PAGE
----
In the last year of the 1940s decade another new fashion item had emerged. The Esquire jacket had came out. It had broad shoulders and was very loose-fitting. Double-breasted suit jackets designed with center vents and peaked lapels also became more popular after the war.
Sportswear also became the American clothing icon after World War II was over. In fact, Europe turned to the U.S. after awhile for new ideas pertaining to sports fashion.

Ladies Shoes

Ladies leather Shoes

Price: From $6.95 to $9.95

Alligator bag

Ladies Alligator bag in Red , Green and Black

Price: $15.95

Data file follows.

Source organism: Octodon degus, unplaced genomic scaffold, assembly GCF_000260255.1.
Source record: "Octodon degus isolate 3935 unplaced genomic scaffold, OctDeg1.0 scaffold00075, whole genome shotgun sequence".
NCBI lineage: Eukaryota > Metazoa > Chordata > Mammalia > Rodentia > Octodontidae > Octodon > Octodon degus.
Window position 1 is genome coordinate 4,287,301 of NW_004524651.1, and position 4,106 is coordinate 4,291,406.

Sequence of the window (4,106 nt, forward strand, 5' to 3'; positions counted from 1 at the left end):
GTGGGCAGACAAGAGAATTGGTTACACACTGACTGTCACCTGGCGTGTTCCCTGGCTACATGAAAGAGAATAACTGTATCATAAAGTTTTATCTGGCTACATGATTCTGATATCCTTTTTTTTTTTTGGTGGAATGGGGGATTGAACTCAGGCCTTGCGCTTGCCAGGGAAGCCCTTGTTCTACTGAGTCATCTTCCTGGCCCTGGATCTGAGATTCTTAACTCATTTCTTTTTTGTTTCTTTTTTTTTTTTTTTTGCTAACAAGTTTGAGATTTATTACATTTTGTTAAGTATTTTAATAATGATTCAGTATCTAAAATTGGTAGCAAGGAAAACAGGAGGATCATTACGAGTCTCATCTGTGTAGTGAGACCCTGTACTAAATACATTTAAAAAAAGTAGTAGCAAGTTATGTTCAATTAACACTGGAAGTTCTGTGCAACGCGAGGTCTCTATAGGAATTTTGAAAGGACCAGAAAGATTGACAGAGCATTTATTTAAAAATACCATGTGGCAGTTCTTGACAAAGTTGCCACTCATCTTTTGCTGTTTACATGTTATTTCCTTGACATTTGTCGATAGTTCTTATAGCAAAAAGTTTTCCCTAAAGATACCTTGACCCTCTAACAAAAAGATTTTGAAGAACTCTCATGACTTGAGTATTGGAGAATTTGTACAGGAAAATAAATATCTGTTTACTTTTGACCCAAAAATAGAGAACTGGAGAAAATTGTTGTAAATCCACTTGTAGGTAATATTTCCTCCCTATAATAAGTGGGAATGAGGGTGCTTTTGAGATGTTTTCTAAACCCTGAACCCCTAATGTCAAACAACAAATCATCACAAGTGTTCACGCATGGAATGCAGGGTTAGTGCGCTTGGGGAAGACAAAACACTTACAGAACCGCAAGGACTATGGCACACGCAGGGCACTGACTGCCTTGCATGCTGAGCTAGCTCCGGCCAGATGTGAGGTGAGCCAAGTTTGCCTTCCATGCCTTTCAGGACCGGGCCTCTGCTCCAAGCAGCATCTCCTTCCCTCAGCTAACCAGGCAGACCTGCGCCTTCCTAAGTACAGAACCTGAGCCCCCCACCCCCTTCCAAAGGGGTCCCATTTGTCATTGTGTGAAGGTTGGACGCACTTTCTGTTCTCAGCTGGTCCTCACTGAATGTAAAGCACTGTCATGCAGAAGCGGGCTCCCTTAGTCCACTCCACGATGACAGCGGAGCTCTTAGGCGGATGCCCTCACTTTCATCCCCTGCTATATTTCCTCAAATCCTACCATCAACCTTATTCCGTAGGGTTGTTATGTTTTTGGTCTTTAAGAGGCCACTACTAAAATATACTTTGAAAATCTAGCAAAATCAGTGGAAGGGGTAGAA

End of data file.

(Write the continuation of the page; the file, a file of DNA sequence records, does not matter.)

Some examples of Fashion Prices in the 1940's taken from newspaper Adds

Simulated Leather Handbags $2.98 California 1944
Men's raincoats $7.99 South Carolina 1949
Men's Sweat Shirt $1.14 South Carolina
Men's Gaberdine Slacks $4.95   Ohio    1945
Nylon Hose $1.65 New York 1947
Ladies Sandal $6.95 New York 1948
Girls Blouses $2.95   Wisconsin    1948
Ladies Bra From $1.25 Wisconsin 1948
Ladies Gloves $1.99 Wisconsin 1948
Ladies Manicure $1.00 California 1945
Men's heavy duty Work Shoes $3.95 Wisconsin 1946
Men's and Ladies House Slippers 95 cents Wisconsin 1946
Cap & mitten sets, $1.48 New Jersey 1946
Men's shirt, $3.70 New Jersey 1946
Men's slippers, $1.98 New Jersey 1946
Women's skirt, wool $5.40 New Jersey 1946
Woman's suit, wool $21.00 New Jersey 1946